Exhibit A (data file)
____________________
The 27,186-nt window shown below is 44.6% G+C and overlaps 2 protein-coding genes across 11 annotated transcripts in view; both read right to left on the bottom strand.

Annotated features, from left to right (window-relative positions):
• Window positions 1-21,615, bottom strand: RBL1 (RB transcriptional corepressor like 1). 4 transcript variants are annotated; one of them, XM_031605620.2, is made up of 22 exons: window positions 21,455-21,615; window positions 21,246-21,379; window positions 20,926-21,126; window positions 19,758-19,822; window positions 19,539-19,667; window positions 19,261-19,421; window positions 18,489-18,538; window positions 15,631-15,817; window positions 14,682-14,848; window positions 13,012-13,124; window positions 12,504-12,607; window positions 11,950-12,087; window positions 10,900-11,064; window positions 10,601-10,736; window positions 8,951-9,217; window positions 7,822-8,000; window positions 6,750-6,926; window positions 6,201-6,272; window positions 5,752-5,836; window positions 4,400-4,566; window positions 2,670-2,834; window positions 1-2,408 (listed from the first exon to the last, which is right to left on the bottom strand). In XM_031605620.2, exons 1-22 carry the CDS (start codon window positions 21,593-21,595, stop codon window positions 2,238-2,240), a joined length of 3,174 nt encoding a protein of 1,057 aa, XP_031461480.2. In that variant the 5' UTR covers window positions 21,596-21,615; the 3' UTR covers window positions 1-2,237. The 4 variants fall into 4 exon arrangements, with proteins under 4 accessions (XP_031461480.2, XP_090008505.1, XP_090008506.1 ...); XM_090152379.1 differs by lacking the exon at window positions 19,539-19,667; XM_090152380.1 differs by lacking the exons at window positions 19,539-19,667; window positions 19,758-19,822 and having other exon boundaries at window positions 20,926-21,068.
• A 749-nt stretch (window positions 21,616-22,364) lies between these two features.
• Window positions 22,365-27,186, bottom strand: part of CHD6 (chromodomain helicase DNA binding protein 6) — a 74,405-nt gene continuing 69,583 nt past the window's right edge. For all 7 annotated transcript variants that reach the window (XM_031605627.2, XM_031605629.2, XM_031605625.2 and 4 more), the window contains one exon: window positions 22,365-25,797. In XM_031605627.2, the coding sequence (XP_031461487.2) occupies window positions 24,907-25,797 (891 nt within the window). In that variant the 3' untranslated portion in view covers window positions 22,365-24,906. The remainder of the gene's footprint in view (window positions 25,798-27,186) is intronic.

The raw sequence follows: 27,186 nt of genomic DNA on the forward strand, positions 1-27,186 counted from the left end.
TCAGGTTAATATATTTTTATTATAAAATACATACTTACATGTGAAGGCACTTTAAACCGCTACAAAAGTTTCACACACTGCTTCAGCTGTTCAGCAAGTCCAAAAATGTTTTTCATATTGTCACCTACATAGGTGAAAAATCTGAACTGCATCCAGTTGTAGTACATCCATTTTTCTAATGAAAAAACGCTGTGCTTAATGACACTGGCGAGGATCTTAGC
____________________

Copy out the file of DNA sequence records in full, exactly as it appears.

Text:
The 27,186-nt window shown below is 44.6% G+C and overlaps 2 protein-coding genes across 11 annotated transcripts in view; both read right to left on the bottom strand.

Annotated features, from left to right (window-relative positions):
• Window positions 1-21,615, bottom strand: RBL1 (RB transcriptional corepressor like 1). 4 transcript variants are annotated; one of them, XM_031605620.2, is made up of 22 exons: window positions 21,455-21,615; window positions 21,246-21,379; window positions 20,926-21,126; window positions 19,758-19,822; window positions 19,539-19,667; window positions 19,261-19,421; window positions 18,489-18,538; window positions 15,631-15,817; window positions 14,682-14,848; window positions 13,012-13,124; window positions 12,504-12,607; window positions 11,950-12,087; window positions 10,900-11,064; window positions 10,601-10,736; window positions 8,951-9,217; window positions 7,822-8,000; window positions 6,750-6,926; window positions 6,201-6,272; window positions 5,752-5,836; window positions 4,400-4,566; window positions 2,670-2,834; window positions 1-2,408 (listed from the first exon to the last, which is right to left on the bottom strand). In XM_031605620.2, exons 1-22 carry the CDS (start codon window positions 21,593-21,595, stop codon window positions 2,238-2,240), a joined length of 3,174 nt encoding a protein of 1,057 aa, XP_031461480.2. In that variant the 5' UTR covers window positions 21,596-21,615; the 3' UTR covers window positions 1-2,237. The 4 variants fall into 4 exon arrangements, with proteins under 4 accessions (XP_031461480.2, XP_090008505.1, XP_090008506.1 ...); XM_090152379.1 differs by lacking the exon at window positions 19,539-19,667; XM_090152380.1 differs by lacking the exons at window positions 19,539-19,667; window positions 19,758-19,822 and having other exon boundaries at window positions 20,926-21,068.
• A 749-nt stretch (window positions 21,616-22,364) lies between these two features.
• Window positions 22,365-27,186, bottom strand: part of CHD6 (chromodomain helicase DNA binding protein 6) — a 74,405-nt gene continuing 69,583 nt past the window's right edge. For all 7 annotated transcript variants that reach the window (XM_031605627.2, XM_031605629.2, XM_031605625.2 and 4 more), the window contains one exon: window positions 22,365-25,797. In XM_031605627.2, the coding sequence (XP_031461487.2) occupies window positions 24,907-25,797 (891 nt within the window). In that variant the 3' untranslated portion in view covers window positions 22,365-24,906. The remainder of the gene's footprint in view (window positions 25,798-27,186) is intronic.

The raw sequence follows: 27,186 nt of genomic DNA on the forward strand, positions 1-27,186 counted from the left end.
TCAGGTTAATATATTTTTATTATAAAATACATACTTACATGTGAAGGCACTTTAAACCGCTACAAAAGTTTCACACACTGCTTCAGCTGTTCAGCAAGTCCAAAAATGTTTTTCATATTGTCACCTACATAGGTGAAAAATCTGAACTGCATCCAGTTGTAGTACATCCATTTTTCTAATGAAAAAACGCTGTGCTTAATGACACTGGCGAGGATCTTAGC